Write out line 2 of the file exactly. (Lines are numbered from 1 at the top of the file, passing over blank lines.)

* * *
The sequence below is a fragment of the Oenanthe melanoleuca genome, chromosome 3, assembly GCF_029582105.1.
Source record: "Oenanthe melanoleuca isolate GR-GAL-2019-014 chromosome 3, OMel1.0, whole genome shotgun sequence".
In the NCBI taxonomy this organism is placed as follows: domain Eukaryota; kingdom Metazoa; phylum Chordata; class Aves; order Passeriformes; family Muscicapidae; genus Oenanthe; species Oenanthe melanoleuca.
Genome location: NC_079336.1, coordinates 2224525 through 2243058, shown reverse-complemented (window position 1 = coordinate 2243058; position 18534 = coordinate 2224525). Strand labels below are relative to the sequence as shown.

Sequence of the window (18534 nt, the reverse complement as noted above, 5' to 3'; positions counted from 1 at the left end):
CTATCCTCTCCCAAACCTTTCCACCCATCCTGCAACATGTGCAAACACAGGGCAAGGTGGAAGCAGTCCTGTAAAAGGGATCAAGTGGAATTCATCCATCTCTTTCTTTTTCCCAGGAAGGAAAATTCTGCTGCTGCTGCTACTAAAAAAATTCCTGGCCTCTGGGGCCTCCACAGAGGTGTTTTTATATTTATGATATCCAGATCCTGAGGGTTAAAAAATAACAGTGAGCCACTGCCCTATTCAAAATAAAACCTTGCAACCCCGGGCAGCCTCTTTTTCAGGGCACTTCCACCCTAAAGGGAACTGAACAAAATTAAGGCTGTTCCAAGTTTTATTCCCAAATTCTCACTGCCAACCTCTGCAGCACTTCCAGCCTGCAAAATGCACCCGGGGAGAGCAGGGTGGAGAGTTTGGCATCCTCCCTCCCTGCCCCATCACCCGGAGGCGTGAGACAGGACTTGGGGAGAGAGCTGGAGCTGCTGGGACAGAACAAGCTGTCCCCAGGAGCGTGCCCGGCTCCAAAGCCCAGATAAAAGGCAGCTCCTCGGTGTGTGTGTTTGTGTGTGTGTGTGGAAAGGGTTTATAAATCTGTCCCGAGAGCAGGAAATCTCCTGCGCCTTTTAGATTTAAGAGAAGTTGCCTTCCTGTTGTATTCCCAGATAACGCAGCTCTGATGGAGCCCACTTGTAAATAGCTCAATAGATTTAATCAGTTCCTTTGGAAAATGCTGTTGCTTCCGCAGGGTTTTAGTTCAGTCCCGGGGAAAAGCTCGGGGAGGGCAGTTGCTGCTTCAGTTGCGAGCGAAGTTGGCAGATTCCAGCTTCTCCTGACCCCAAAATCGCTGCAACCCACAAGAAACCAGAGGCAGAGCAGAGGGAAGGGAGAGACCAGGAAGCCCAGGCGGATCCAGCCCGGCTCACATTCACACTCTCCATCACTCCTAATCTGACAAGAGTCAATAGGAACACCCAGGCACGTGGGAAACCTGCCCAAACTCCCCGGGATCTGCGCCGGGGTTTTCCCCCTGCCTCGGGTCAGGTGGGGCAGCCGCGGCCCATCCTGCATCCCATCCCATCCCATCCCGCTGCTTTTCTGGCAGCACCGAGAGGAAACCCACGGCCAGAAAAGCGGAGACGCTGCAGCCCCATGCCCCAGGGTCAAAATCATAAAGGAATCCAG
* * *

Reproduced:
Source record: "Oenanthe melanoleuca isolate GR-GAL-2019-014 chromosome 3, OMel1.0, whole genome shotgun sequence".